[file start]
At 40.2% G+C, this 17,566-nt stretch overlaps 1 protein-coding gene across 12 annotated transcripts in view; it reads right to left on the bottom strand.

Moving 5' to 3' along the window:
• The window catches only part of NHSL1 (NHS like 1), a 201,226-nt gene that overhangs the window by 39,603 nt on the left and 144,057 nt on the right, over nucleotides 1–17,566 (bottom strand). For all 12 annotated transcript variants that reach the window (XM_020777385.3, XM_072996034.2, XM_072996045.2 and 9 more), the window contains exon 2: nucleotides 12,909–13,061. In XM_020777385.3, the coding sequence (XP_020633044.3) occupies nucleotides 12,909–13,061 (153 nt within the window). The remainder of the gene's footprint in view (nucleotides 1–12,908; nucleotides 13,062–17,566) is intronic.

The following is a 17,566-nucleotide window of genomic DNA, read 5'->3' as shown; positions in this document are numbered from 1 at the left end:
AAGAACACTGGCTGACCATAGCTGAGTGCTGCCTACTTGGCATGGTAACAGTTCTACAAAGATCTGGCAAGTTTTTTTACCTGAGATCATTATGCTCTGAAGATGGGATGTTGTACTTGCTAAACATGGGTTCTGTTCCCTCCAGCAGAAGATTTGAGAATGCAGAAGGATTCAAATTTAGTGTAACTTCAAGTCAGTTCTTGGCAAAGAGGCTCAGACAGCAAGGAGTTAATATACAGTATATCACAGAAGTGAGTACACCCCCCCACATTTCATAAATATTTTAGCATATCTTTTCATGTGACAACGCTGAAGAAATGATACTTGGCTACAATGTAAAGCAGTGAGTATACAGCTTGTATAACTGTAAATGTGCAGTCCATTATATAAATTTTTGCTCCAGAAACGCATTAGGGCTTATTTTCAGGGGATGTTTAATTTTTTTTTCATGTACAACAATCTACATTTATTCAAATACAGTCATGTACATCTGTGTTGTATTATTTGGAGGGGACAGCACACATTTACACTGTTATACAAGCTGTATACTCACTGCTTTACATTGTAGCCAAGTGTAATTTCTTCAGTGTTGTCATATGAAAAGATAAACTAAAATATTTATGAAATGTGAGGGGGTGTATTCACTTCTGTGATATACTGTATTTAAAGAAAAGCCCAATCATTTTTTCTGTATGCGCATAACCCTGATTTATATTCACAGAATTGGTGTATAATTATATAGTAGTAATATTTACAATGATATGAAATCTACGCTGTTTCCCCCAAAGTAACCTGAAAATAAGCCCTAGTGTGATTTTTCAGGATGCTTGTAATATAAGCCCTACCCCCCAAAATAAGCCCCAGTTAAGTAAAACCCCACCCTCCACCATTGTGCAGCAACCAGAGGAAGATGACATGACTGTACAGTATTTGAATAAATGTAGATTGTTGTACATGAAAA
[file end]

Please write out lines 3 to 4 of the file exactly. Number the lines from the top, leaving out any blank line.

• The window catches only part of NHSL1 (NHS like 1), a 201,226-nt gene that overhangs the window by 39,603 nt on the left and 144,057 nt on the right, over nucleotides 1–17,566 (bottom strand). For all 12 annotated transcript variants that reach the window (XM_020777385.3, XM_072996034.2, XM_072996045.2 and 9 more), the window contains exon 2: nucleotides 12,909–13,061. In XM_020777385.3, the coding sequence (XP_020633044.3) occupies nucleotides 12,909–13,061 (153 nt within the window). The remainder of the gene's footprint in view (nucleotides 1–12,908; nucleotides 13,062–17,566) is intronic.

The following is a 17,566-nucleotide window of genomic DNA, read 5'->3' as shown; positions in this document are numbered from 1 at the left end: